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How to Divide Peonies

By Heather Ridge
Peonies bring an old-fashioned mood to a garden.
DimitarOmi/iStock/Getty Images

Peonies (Paeonia spp.) have been cultivated in landscapes around the world for thousands of years and can grow in your own garden for almost a century, without ever needing to be divided. The common garden peony (Paeonia lactiflora), which grows in U.S. Department of Agriculture hardiness zones 3 through 8, and the fern-leaf (Paeonia tenuifolia) and tree varieties (Paeonia suffruticosa), which grow in USDA zones 4 through 8, thrive in a variety of climates and can easily be propagated through the process of division. While these large-bloomed beauties are content to grow where they are, dividing them up periodically will give you more of them to admire. With a sharp shovel and a half hour to spare, you can spread their loveliness around the landscape for other generations to enjoy.

Perfect Timing

Everything has its season and for dividing perennials, that season is fall. September and October are the best months for dividing peonies, after the long, sunny days of summer have supplied the plants with plenty of sunshine to recharge their food reserves underground. In areas that experience a hard frost early in the autumn, it is best to divide all perennials at least four to six seeks before the ground freezes, making September a good choice. Information on average dates of hard frosts can be found on extension websites for your area.

Similar to irises (Iris germanica), which grow in USDA zones 3 through 10, peonies have specialized root systems (or modified stems) called rhizomes that grow horizontally underground and store energy for the plant during the dormant months each year. These rhizomes send up leaves and stems in the spring and replenish themselves during the summer. By waiting until the days begin to shorten, you ensure that the rhizomes have ample energy to get your peonies started off next spring in their new location.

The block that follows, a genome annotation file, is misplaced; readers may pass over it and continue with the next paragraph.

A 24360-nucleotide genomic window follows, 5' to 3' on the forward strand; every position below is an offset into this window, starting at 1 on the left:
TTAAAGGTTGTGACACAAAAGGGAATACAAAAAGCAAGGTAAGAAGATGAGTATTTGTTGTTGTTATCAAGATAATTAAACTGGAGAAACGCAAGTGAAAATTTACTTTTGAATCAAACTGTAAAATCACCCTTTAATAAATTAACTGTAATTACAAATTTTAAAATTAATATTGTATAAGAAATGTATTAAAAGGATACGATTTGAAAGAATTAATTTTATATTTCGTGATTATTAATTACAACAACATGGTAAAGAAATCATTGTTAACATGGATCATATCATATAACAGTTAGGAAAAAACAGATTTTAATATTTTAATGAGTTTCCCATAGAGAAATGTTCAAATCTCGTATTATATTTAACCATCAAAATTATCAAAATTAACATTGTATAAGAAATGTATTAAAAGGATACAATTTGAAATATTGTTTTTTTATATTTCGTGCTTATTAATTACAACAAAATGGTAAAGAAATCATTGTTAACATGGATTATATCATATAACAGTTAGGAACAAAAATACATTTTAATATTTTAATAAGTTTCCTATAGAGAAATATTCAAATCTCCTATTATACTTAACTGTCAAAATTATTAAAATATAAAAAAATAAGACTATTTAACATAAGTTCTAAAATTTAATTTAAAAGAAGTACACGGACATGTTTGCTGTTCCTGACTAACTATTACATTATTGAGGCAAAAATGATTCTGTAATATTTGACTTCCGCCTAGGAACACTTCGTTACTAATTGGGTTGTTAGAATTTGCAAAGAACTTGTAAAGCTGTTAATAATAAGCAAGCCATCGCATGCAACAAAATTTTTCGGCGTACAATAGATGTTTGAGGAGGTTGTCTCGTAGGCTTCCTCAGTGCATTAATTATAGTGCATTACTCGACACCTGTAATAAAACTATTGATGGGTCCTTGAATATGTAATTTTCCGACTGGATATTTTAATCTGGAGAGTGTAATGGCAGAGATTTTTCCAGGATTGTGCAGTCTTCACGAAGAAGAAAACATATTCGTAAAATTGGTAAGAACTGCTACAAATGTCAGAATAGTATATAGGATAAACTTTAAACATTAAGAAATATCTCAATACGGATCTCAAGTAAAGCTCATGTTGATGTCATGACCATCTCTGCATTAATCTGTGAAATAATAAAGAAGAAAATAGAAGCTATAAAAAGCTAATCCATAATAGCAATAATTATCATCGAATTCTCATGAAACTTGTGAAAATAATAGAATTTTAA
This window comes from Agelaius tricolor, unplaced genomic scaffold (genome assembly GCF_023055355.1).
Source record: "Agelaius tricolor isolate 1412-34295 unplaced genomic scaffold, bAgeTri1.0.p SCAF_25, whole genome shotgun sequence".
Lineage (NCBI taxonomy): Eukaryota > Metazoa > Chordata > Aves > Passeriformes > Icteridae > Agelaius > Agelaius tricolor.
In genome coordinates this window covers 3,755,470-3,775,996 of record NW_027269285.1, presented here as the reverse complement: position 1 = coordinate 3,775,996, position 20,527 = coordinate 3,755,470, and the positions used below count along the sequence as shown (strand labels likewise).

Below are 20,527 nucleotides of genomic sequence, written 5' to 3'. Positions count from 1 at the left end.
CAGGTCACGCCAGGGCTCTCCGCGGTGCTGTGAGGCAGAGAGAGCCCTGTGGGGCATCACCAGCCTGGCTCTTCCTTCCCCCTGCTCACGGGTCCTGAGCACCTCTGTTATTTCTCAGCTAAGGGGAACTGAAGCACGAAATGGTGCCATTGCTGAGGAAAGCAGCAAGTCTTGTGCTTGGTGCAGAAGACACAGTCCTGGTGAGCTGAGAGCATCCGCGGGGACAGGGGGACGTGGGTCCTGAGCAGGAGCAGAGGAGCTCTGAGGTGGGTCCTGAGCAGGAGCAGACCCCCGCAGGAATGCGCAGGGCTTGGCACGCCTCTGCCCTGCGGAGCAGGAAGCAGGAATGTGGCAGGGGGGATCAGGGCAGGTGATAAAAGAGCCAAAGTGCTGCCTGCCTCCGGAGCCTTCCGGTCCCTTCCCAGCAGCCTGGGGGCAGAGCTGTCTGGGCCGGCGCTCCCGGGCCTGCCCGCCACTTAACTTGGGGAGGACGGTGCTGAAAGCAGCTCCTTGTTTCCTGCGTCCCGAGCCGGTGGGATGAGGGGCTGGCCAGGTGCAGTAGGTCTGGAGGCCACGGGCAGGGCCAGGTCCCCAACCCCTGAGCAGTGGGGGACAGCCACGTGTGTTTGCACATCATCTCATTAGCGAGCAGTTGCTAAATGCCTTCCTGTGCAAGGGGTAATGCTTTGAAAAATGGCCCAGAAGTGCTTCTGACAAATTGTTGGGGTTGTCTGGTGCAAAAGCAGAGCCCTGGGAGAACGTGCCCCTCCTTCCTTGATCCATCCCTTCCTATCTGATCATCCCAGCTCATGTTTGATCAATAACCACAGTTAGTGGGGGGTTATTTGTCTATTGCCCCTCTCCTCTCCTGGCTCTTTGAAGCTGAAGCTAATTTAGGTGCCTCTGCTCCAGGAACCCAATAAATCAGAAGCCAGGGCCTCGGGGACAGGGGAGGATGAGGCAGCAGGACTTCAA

Tools for the Job

A sharp shovel or spade will do the trick, but a favorite tool for dividing perennials is the sharp, Japanese-style hori hori gardening knife. Depending on the depth and size of your peony clump, you may have to put a bit of pressure on the rhizome to remove it, so a longer-handled tool can be helpful. Use pruners to cut back the existing stems and stalks on your plant before you divide it.

Dividing the Plants

Begin by trimming down the stems and greens of your peony plant. In warmer climates where you have not had a hard frost, you may leave some of the stems for appearance, but cutting back fully makes the division process easier.

When dividing perennials like iris, which tend to form self-strangling clumps, you usually dig up the entire plant, divide it and then replant the smaller clumps. This is not as necessary with peonies, which do not demonstrate the revitalizing effects of separating clumps. Instead, mentally divide the peony into quarters and dig up half. A good way to do this is to think of the clump like a circle and choose slices from opposite sides.

When digging, cut into the rhizome with your tool to divide the clump. This will not harm the plant because new growing tissue will form on each piece of the rhizome. Remove pieces that are at least 3 to 4 inches long. Once you have removed sizable sections, cover the remaining clump back over with soil and press firmly.

Transplanting Peonies

Take the pieces you have divided from the larger clump and shake off excess soil. It is best to plant these immediately so that they do not dry out. Choose a sunny location that gets at least six hours of sun daily that has well-draining soil and dig a hole that is large enough to hold the full root system of the newly divided pieces. Cover each rhizome with at least 3 to 4 inches of soil and press firmly. You will not see any new growth until the spring.

Watering with a general purpose fertilizer helps the new peonies establish themselves before winter. Mix up a gallon per new plant using a water soluble formula with equal parts of nitrogen, phosphorous and potassium; this would read 7-7-7 on the label. In colder climates it's a good idea to add a thin layer of mulch to keep new peonies warm.

Once you have completed these steps, which work for dividing all peony varieties, you have nothing left to do but sit back and wait for spring.

 

About the Author

 

Heather Ridge tends her own gardens in Boulder, Colo., but loves traveling the world to sample soils, study plants and get her hands dirty whenever possible. After earning her MA from Colorado State University in Agricultural Education, she has spent the past decade teaching classes in the Plant Sciences.